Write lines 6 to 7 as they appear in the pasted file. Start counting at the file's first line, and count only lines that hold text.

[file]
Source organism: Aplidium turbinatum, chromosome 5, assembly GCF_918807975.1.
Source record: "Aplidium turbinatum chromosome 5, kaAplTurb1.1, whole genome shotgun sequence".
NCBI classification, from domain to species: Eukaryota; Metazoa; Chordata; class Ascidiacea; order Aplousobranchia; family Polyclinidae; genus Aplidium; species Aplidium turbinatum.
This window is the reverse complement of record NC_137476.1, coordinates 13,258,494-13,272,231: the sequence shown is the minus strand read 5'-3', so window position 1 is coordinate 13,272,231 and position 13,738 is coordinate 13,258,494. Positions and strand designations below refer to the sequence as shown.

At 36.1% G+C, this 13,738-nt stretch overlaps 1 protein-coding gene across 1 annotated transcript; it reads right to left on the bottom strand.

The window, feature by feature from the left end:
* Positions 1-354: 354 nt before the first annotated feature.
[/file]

The window, feature by feature from the left end:
* Positions 1-354: 354 nt before the first annotated feature.